The real tragedy of the commons
: the absence of suitable institutions in English law to secure mutual self-interest commons

Student thesis: Doctoral ThesisDoctor of Philosophy


The tragedy of the commons thesis is used to discredit the viability of communal property. However, contrary to that thesis, communal property, and the mutual self-interest common specifically, is in fact an important species of property that English law should facilitate. To that end, this project establishes that the real tragedy of the commons is the absence of suitable institutions that can be used to secure mutual self-interest commons in English law. 
This project continues and extends a study undertaken by Clarke in 2006 (Creating New Commons: Recognition of Communal Land Rights within a Private Property Framework (2006) 59(1) Current Legal Problems 319). In that study, Clarke considered the strengths and weaknesses of using the trust, company, commons registration and village green registration as methods of securing mutual self-interest commons. This project expands the analysis of those legal institutions and also considers the use of unincorporated associations, co-operative and community benefit societies and planning law.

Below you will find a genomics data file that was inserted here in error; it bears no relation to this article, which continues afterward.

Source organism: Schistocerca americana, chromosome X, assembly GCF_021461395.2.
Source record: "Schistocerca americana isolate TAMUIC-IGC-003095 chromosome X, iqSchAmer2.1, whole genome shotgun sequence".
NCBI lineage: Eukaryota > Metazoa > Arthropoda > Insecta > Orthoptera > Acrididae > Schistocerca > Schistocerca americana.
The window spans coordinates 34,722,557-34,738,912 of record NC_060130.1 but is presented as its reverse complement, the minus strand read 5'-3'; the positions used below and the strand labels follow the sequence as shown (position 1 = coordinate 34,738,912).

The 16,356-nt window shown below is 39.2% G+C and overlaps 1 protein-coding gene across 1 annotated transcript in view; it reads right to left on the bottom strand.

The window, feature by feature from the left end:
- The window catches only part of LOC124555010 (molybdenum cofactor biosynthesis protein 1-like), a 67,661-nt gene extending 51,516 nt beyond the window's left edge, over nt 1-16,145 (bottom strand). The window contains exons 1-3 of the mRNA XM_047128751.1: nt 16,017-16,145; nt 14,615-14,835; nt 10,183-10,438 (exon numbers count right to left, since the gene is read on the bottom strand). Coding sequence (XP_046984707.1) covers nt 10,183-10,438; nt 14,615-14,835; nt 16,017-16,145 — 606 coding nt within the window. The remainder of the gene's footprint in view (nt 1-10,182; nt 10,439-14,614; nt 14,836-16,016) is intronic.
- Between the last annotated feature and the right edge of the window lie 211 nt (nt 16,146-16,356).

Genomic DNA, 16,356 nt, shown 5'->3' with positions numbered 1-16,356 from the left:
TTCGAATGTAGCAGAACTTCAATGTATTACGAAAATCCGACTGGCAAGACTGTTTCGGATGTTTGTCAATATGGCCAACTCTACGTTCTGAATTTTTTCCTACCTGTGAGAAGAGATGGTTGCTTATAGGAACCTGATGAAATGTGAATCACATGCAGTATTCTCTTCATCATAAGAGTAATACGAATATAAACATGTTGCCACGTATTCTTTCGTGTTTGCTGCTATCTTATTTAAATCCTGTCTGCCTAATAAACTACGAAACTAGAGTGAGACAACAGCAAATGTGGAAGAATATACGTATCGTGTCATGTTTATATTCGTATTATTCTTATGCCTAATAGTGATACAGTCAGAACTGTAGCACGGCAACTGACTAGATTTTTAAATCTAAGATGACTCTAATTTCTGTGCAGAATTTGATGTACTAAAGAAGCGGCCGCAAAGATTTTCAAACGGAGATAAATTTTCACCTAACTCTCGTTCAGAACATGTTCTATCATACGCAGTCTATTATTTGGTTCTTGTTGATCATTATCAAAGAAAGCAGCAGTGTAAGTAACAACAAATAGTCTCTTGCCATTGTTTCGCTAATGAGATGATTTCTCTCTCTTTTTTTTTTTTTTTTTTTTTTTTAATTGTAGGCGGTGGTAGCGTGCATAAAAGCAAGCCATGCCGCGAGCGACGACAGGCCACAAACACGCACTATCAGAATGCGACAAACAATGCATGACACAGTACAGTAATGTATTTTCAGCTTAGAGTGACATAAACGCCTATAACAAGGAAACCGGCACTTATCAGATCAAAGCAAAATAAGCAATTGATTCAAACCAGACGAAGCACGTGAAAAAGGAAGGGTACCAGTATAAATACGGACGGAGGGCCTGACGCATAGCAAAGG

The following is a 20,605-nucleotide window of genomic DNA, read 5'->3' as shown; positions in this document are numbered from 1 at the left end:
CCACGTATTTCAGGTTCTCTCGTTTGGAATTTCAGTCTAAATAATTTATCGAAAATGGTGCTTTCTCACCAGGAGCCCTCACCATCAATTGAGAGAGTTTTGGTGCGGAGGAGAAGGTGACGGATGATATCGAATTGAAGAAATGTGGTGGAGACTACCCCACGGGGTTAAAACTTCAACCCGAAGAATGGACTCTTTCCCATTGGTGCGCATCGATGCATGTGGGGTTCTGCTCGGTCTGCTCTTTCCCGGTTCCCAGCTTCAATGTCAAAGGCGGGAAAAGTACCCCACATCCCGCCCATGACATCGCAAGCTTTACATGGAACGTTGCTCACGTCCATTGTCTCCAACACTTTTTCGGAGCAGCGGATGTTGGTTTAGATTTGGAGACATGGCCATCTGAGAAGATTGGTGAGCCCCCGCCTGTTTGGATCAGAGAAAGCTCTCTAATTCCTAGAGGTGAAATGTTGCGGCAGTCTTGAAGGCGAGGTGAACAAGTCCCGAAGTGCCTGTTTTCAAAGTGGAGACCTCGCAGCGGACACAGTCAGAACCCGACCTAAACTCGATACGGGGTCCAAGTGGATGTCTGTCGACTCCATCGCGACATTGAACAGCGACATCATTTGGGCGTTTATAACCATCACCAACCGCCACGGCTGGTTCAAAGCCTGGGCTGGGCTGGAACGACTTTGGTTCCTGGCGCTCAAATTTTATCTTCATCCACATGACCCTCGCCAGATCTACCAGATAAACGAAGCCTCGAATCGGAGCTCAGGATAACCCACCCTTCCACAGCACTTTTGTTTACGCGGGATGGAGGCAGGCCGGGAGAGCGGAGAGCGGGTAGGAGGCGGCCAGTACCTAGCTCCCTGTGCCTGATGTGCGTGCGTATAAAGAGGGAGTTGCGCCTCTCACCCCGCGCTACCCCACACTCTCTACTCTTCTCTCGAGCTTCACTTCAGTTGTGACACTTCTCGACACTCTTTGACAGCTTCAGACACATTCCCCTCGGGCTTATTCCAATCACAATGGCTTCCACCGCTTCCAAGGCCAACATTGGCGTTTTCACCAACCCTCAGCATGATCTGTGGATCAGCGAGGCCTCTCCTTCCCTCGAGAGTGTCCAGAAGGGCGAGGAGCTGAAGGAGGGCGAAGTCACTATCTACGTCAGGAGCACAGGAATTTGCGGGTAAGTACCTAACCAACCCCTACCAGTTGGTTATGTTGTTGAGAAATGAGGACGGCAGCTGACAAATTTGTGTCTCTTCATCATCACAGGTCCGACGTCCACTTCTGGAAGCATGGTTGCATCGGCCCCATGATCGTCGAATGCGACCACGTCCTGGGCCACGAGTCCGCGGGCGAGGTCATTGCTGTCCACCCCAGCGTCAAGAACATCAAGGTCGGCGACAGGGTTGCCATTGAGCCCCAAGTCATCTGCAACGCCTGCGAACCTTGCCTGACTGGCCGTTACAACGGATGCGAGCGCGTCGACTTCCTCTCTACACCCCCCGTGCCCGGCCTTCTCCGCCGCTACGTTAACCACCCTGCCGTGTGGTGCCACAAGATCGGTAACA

By drawing on commons scholarship, eight key characteristics of a mutual self-interest common are identified. Each legal institution is then tested against the eight characteristics to assess the degree to which those characteristics are exhibited. The conclusion of this project is that none of the institutions tested exhibit the eight characteristics to a satisfactory degree, and English law does not adequately facilitate mutual self-interest commons.
Date of Award1 Jul 2020
Original languageEnglish
Awarding Institution
  • King's College London
SupervisorLeslie Turano Taylor (Supervisor) & Aruna Nair (Supervisor)

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